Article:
Challenger families push space center for children
The families of the Challenger astronauts say it is time to address the educational goals of last January's shuttle mission. ``Children all across the country are still waiting for their lesson,'' says June Scobee, widow of shuttle commander Francis (Dick) Scobee. With this in mind, family members have drawn together to create the Challenger Foundation, a non-profit organization that is gathering funds for a national space education center.
The center, likely to be located here, will provide educational programs for children, as well as offer teacher training and other outreach programs aimed at encouraging the study of space science in American schools. Such a center, says Mrs. Scobee, who heads the project, is a fitting tribute to the the seven men and women killed when the Challenger exploded Jan. 28.
``The flight was about learning and science education,'' says Scobee, who, together with representatives of the other families, is in Washington this week to promote the new foundation. Most of the Challenger's nine missions before January carried scientific instruments and investigations, as well as highly publicized student-designed experiments, including an artificial snow experiment put together by Japanese high school students.
Teacher/astronaut Christa McAuliffe planned to conduct two classroom lessons in space that were to be carried via satellite directly to schools across the United States. Other members of the crew were to assist in these and in a series of Teacher in Space experiments. ``In that sense, they (the entire crew) were all teachers,'' says Marcia Jarvis, widow of payload specialist Gregory Jarvis.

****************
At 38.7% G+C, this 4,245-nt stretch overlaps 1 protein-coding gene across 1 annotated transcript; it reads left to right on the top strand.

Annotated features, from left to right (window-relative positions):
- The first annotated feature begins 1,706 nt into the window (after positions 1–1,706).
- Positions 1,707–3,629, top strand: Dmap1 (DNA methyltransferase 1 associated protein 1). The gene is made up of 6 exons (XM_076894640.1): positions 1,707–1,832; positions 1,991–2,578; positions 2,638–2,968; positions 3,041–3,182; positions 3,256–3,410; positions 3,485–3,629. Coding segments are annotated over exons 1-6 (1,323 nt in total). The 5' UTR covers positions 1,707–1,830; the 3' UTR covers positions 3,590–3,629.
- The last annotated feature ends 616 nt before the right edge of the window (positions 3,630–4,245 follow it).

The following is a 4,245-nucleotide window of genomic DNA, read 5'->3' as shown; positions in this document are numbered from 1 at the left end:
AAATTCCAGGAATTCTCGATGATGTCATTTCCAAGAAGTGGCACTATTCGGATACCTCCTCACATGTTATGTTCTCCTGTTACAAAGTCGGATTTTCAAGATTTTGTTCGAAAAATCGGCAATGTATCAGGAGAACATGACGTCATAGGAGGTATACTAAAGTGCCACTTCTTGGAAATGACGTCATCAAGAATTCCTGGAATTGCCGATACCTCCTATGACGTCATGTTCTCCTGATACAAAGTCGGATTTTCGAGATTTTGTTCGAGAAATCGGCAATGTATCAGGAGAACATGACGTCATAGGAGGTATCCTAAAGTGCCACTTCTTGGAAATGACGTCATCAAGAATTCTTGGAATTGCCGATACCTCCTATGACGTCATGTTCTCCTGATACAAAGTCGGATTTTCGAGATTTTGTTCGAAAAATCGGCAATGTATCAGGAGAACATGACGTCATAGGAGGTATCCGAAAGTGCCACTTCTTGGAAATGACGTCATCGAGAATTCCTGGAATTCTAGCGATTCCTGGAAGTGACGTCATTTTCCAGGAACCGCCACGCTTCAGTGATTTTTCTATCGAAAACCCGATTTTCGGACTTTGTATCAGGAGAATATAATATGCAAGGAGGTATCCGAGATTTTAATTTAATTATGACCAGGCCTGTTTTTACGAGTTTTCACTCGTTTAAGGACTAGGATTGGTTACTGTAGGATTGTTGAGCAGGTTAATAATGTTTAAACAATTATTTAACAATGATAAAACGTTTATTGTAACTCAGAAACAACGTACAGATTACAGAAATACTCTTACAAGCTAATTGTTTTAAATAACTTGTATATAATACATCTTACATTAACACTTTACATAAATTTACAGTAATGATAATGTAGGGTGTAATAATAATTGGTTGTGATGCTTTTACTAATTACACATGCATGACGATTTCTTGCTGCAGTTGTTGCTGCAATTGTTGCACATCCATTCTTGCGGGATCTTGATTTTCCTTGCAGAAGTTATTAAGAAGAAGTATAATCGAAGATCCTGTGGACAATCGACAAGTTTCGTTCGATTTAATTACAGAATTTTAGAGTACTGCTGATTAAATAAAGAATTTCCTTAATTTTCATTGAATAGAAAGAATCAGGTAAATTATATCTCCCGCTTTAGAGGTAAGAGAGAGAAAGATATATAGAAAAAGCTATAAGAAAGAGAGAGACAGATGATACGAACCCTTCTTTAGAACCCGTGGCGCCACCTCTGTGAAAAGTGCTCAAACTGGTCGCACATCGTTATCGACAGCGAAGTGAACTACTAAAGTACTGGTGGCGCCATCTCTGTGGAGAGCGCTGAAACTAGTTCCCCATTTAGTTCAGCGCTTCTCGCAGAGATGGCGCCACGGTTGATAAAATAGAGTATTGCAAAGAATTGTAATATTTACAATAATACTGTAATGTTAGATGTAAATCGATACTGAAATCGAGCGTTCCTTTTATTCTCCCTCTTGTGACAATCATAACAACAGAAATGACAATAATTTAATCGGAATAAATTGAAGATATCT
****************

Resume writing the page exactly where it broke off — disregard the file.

The initiative to create a living memorial to the astronauts comes at a time when many Challenger memorial efforts are underway. In the emotional aftermath of the accident, many different groups, organizations, and individuals established special funds for everything from a replacement orbiter to scholarships for the children of the Challenger astronauts. There are also moves to build more traditional granite and brass memorials in Washington and in other locations.
The Challenger Center for Space Science Education, as the center will be called, is separate from any of these initiatives and is being promoted as the only memorial in which all of the families are participating.
``This is the only initiative endorsed by all the families, and we want it to be the preeminent focus of this activity,'' says a spokesman for Sen. Jake Garn (R) of Utah, who has taken a leading role with Sen. John Glenn (D) of Ohio in coordinating the many memorial efforts.
In addition to gaining support from Congress, including a Senate resolution endorsing the concept of a space education center, the initiative has gained the support of Vice-President George Bush.
The families are negotiating with the Smithsonian Institution in the hope of having the center operate with that organization. The cost of establishing the center, says Scobee, will depend heavily on what sort of cooperative arrangement can be forged.
Meanwhile, the families have launched a national fund-raising campaign to raise $1 million in seed money. Funding is expected to come from private and government sources. Several corporations have provided support.
Analysts say that by locating in Washington, the center would be able to draw on the considerable space-related resources available in this city. In addition to NASA headquarters, the National Air and Space Museum is planning to build an exhibition hall at Dulles International Airport to house the non-operational Enterprise space shuttle and other large aircraft.
Scobee says the Challenger Foundation will provide scholarships to bring students and teachers from all parts of the US for programs at the center. The center will also produce television programming that would initially be distributed on public television.
In addition to teaching scientific principles, the center would aim to show children that ``science is a verb,'' says the soft-spoken Scobee.
The center would also teach children about the risks associated with space exploration, she adds.
``Youngsters should realize that without risk there's no new knowledge, no technological advantage; the risks inherent in exploration help the human spirit to soar.''